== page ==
4 Netsquared Social Good Trends for 2010

500x_crowdmap.jpg
This Ushahidi Crowdmap visualizes the Haitian earthquake aftermath

The folks over at TechSoup/NetSquared have an end-of-year Net2Think Challenge is coming to a close on Saturday. People are submitting their reflections about the hottest trends from the world of innovation and social benefit in 2010. Here are some reflections — big and small — from the year.

1) The big news was the use of mobile as a legitimate grassroots platform in 2010. We first saw this with texting and the American Red Cross’s incredible fundraising drive during the initial Haiti relief drive. Then it continued with the DNC’s canvassing app on the iPhone, a new way to organize grassroots volunteers. And finally, we saw the Apple iPhone app donation issue (led by Beth Kanter) come to the fore at the end of the year, a sure sign of the medium’s importance to the sector.

2) Mark Horvath took the homeless issue and made it a favorite on the social web. One video at a time, one tweet at a time, whether it was walking the parties at SxSW or driving across the country, Mark worked it. His latest initiative WeAreVisible gives the homeless an opportunity to experience networked communities and the opportunities they bring, too. A big hat tip to Mark!

3) Widgets, gadgets and platforms like Crowdrise continued to evolve with sector specific solutions. Often overlooked by the main online space as a secondary market, seeing innovation for social good has been awesome. Grassroots tools are getting better every month, well except when Jumo launeches.

4) Ushahidi flowered this year and became a hot tool for visualizing geographic data. Oil spill, Russian wild fires, earthquakes, etc., all saw Ushahidi used as a tool to better manage situational crisis. Further, it was another example of how mobile, traditional social and geolocation can mash-up, and do it for good.

What are some of the trends you enjoyed in 2010? Don’t forget to submit them for the Net2Think Tank!

The Zoetica Salon and the Business of Free

Kami Huyse (@kamichat) & Beth Kanter (@kanter)
Zoetica Co-Founders Kami Huyse and Beth Kanter

Zoetica launched its Salon today on Beth Kanter‘s personal fan page on Facebook. The Zoetica Salon meets a nonprofit marketplace need for basic peer-to-peer conversations about social media adoption. The primary differentiators of the Zoetica Salon is Beth Kanter and her significant experience in the space, and that it is completely free of charge, and hosted on a common easily accessible social network — Facebook — that doesn’t require a new log-in identity (see press release here).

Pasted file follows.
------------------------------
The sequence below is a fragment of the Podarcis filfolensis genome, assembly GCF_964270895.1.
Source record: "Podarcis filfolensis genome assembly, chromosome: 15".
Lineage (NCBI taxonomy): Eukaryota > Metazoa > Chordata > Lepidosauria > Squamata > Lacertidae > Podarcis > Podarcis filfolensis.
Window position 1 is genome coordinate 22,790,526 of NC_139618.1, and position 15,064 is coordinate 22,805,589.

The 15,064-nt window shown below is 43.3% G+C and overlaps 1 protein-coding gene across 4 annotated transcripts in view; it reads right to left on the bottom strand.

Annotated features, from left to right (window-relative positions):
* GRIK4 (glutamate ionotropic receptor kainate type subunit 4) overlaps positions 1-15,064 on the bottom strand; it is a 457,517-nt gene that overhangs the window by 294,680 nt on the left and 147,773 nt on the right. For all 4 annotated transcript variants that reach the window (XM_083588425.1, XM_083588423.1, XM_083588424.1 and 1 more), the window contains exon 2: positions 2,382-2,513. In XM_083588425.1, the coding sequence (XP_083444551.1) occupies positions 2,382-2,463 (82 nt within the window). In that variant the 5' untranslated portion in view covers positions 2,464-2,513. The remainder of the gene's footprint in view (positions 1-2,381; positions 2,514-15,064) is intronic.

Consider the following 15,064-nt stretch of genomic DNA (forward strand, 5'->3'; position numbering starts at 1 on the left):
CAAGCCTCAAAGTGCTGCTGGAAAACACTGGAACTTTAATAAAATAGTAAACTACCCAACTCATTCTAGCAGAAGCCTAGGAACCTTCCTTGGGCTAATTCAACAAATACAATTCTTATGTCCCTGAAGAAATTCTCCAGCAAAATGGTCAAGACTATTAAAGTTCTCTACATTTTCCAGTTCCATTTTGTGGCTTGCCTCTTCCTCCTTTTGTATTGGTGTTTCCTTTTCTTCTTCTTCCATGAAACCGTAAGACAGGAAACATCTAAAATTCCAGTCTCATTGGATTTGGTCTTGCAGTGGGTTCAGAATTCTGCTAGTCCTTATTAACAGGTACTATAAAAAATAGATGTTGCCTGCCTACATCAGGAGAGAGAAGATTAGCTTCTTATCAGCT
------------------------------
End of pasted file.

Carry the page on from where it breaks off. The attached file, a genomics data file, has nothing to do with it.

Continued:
This begs the question why market a free service? After assessing the current offerings out there, there was no free service. The best educational offerings range from affordable services like the esteemable Nedra Weinreich‘s Social Marketing University series to TechSoup’s NetSquared community and the Nonprofit Technology Network‘s excellent professional membership services.

At the same time, the partners in the company believe basic advice and simple questions should be available free of charge to an industry dedicated to resolving society’s ills. With no organization formally serving that need, a clear opportunity existed. As more social media consultants enter the space, it’s important to remember that advice from bloggers and consultants do not equate to formal training. The Zoetica offering seeks to channel people who want to do more than spend time in the Salon into the capable hands of folks like Nedra, NetSquared and the NTEN team.

Lest a Robin Hood halo be painted, there is an end goal for the company, which is branding and demonstrative leadership. Simply put, by giving people a taste of the offering, the company builds a reputation for its consulting services, and gains new business opportunities. A vast majority of Zoetica’s business is through referral or direct client requests.

What Free Costs

There’s a real cost to free, which most people don’t take into account when they launch their services or blog. That’s the time it takes to build a quality reputation via free services. By assuming that giving away free time will monetize, Zoetica shoulders great risk. For example, in addition to the Salon announcement today, the company also announced the addition of Julie Pippert to the team (Welcome, Julie!). Deploying Julie’s unbillable time to the page is a significant investment.

It is a risk that all of the partners have successfully shouldered individually, so the leap is taken with faith. Perhaps the poster child of free intellectual property Cory Doctorow said it best:

“For me, the answer is simple: if I give away my ebooks under a Creative Commons liscence that allows non-commercial sharing, I’ll attract readers who buy hard copies. It’s worked for me – I’ve had books on the New York Times (NYSE: NYT) bestseller list for the past two years.”

Other online organizations have sought different methods of monetization, including advertising, sponsor programs, affiliate marketing, membership fees and subscription models. Every entity has to choose the model it thinks will serve its community of interest best, and ultimately serve its long-term business goals. And so with that, let the free experiment known as the Zoetica Salon begin.

A complete discussion on the economics of Free can be found in Chris Anderson’s book Free (which was available online for five weeks free of charge).